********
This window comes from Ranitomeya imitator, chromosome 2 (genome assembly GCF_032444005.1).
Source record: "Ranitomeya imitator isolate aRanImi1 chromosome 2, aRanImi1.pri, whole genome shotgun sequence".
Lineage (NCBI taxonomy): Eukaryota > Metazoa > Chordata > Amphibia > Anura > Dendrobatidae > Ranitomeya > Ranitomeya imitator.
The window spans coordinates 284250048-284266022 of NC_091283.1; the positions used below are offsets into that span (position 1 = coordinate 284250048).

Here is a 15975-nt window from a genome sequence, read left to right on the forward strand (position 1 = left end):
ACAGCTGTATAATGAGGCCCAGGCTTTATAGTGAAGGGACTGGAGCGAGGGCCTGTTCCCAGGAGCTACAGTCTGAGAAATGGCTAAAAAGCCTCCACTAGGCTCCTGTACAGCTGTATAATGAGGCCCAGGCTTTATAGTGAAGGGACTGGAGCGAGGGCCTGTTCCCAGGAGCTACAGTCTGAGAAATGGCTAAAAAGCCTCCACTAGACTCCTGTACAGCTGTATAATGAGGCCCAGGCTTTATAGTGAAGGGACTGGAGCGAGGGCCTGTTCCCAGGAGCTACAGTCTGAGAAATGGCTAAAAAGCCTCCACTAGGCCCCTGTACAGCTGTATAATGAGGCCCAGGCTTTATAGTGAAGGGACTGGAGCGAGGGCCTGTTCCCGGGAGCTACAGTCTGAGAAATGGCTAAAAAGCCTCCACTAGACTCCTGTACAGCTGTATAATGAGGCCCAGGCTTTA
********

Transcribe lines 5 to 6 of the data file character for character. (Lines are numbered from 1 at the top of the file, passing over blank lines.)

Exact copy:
Here is a 15975-nt window from a genome sequence, read left to right on the forward strand (position 1 = left end):
ACAGCTGTATAATGAGGCCCAGGCTTTATAGTGAAGGGACTGGAGCGAGGGCCTGTTCCCAGGAGCTACAGTCTGAGAAATGGCTAAAAAGCCTCCACTAGGCTCCTGTACAGCTGTATAATGAGGCCCAGGCTTTATAGTGAAGGGACTGGAGCGAGGGCCTGTTCCCAGGAGCTACAGTCTGAGAAATGGCTAAAAAGCCTCCACTAGACTCCTGTACAGCTGTATAATGAGGCCCAGGCTTTATAGTGAAGGGACTGGAGCGAGGGCCTGTTCCCAGGAGCTACAGTCTGAGAAATGGCTAAAAAGCCTCCACTAGGCCCCTGTACAGCTGTATAATGAGGCCCAGGCTTTATAGTGAAGGGACTGGAGCGAGGGCCTGTTCCCGGGAGCTACAGTCTGAGAAATGGCTAAAAAGCCTCCACTAGACTCCTGTACAGCTGTATAATGAGGCCCAGGCTTTA